Two more pilgrims arrived. Water. Map. Showed them the options. I called their first selection, the Hotel Auto Bar. “Completo,” I was told. Oh, no, I thought, hoping there were still beds elsewhere. I called Albergue La Quintana. “Sí.”

With their beds for the night secured, the two pilgrims sitting in our reception/dining area were now in no rush and so it was that I learned their story. They were not, as I’d assumed, together. He, a Frenchman, was biking the Camino del Norte. He met his German friend in an albergue in Oviedo last night. Today she set out on foot, he on his bike, probably thinking they’d never see other again. But just before arriving here, the biker had a problem with his bike. Since there is no bike shop in this town, he had to hop a train back to Oviedo and got there just 10 minutes before the shop closed for the weekend. Bike fixed, he started his day all over again, meeting his German friend not too far outside town. Tonight, they will be in the same room again. I will probably never know how their story continues.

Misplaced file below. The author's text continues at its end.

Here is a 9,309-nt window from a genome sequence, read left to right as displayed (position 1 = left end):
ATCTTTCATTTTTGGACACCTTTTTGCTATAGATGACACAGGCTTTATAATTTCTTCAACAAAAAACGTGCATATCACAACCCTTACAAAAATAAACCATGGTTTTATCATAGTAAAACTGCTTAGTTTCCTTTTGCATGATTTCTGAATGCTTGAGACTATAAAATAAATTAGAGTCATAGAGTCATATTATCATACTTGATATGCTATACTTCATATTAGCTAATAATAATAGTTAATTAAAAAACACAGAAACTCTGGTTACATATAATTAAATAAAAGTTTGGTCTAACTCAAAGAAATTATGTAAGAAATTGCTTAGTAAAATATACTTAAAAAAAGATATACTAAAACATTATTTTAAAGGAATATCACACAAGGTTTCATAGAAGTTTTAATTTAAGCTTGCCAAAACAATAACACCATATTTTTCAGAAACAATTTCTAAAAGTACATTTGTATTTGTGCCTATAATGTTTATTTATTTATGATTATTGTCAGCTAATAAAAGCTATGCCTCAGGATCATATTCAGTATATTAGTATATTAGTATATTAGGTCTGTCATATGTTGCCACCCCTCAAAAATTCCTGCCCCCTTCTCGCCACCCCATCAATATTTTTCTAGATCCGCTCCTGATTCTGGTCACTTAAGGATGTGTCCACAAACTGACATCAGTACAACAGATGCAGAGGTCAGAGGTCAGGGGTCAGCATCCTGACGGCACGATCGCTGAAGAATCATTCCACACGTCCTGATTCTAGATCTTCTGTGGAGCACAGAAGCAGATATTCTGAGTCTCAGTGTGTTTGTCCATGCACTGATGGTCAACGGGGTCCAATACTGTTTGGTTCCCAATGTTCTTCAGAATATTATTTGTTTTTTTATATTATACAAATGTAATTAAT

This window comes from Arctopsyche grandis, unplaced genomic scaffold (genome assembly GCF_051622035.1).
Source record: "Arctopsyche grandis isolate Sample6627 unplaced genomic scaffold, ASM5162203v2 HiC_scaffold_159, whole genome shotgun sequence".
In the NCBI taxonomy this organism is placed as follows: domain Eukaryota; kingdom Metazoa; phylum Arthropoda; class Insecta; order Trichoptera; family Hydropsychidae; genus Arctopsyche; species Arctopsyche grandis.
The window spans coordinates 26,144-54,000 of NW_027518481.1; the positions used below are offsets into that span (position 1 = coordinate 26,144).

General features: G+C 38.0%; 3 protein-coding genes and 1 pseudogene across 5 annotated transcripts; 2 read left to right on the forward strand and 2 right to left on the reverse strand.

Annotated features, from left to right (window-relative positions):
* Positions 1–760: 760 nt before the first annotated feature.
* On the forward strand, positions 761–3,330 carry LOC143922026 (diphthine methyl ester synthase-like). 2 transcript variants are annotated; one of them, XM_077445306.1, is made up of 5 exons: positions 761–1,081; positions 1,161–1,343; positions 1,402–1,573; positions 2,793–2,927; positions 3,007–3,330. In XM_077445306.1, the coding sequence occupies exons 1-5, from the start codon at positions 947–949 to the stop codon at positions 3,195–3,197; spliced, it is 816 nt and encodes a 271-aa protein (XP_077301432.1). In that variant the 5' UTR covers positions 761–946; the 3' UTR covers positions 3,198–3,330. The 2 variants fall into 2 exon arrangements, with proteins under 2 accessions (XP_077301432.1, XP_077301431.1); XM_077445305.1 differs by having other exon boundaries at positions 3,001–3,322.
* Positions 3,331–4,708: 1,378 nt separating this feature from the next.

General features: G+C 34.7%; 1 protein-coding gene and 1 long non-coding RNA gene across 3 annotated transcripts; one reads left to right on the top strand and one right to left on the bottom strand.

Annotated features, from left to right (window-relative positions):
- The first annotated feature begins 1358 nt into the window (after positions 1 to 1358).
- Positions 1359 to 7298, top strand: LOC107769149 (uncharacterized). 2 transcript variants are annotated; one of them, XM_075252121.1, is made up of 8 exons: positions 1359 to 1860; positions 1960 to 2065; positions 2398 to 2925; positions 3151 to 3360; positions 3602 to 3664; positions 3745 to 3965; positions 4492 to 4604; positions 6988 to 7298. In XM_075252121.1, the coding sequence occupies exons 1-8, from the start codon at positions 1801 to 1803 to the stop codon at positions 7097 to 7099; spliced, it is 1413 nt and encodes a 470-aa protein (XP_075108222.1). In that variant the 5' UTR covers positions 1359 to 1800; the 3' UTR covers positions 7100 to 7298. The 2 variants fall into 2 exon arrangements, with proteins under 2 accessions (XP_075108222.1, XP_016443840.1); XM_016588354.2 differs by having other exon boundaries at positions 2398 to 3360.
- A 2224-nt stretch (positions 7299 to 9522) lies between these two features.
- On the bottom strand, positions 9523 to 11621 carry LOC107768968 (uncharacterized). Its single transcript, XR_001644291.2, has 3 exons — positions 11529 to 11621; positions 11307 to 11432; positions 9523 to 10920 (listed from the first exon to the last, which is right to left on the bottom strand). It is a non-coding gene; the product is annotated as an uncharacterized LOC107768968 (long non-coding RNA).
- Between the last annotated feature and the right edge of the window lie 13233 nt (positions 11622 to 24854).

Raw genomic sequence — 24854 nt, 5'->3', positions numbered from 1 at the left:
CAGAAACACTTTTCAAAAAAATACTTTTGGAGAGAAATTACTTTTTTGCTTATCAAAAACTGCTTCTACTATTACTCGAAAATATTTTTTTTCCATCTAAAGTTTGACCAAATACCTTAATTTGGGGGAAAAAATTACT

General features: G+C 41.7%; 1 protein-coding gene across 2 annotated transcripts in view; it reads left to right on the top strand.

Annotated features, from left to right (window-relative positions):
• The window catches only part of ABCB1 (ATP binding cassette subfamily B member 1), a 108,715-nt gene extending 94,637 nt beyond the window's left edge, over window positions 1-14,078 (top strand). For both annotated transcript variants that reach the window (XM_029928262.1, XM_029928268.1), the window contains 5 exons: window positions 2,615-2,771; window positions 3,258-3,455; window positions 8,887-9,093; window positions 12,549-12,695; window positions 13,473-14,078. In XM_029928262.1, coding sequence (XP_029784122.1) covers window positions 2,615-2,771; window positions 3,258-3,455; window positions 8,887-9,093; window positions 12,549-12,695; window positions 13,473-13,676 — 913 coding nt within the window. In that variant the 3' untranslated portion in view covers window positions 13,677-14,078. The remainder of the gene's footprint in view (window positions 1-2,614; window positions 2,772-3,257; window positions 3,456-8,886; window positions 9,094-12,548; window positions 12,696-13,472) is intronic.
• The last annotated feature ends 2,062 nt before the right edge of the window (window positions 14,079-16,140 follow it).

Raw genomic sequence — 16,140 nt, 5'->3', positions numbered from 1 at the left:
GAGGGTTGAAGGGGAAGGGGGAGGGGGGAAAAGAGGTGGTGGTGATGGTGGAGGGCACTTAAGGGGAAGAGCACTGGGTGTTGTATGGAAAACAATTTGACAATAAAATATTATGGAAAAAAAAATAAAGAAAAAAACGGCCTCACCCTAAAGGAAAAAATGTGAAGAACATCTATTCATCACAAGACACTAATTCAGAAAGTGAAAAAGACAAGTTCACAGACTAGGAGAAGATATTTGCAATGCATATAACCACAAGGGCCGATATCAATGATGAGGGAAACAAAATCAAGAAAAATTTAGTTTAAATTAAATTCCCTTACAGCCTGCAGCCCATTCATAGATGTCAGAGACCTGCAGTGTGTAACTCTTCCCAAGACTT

Some minutes later, a couple dressed for a casual night on the town stopped by. “Una cerveza en el patio en esto albergue?” I knew immediately they were in the wrong place.

Aqui, no. Albergue La Quintana tiene un patio.” John and I had visited the privately-owned Albergue La Quintana a few days earlier. It is a recently remodeled Indianos house. Hundreds of thousands of people from this region of Spain went to the Americas in the late 1800s. Some became quite wealthy, returned to their homeland, and built these magnificent homes. Today, some are historic sites or hotels. Others are in ruins or privately owned. Albergue La Quintana is the latter–its owners finished remodeling three years ago. The first level has a reception area and bar with a patio out back. I sent our revelers down the road.

At 8pm, I roused John. Did I mention I took at 9 kilometer (5.4 mile) walk this morning? And had yet to shower. Plus, we needed supplies for breakfast in the morning. Upon my return from the market, John had finished getting things set up for breakfast. I retired to my room having enjoyed my day but very much looking forward to getting back to reading my book.

No pilgrims trailing up our hill . . .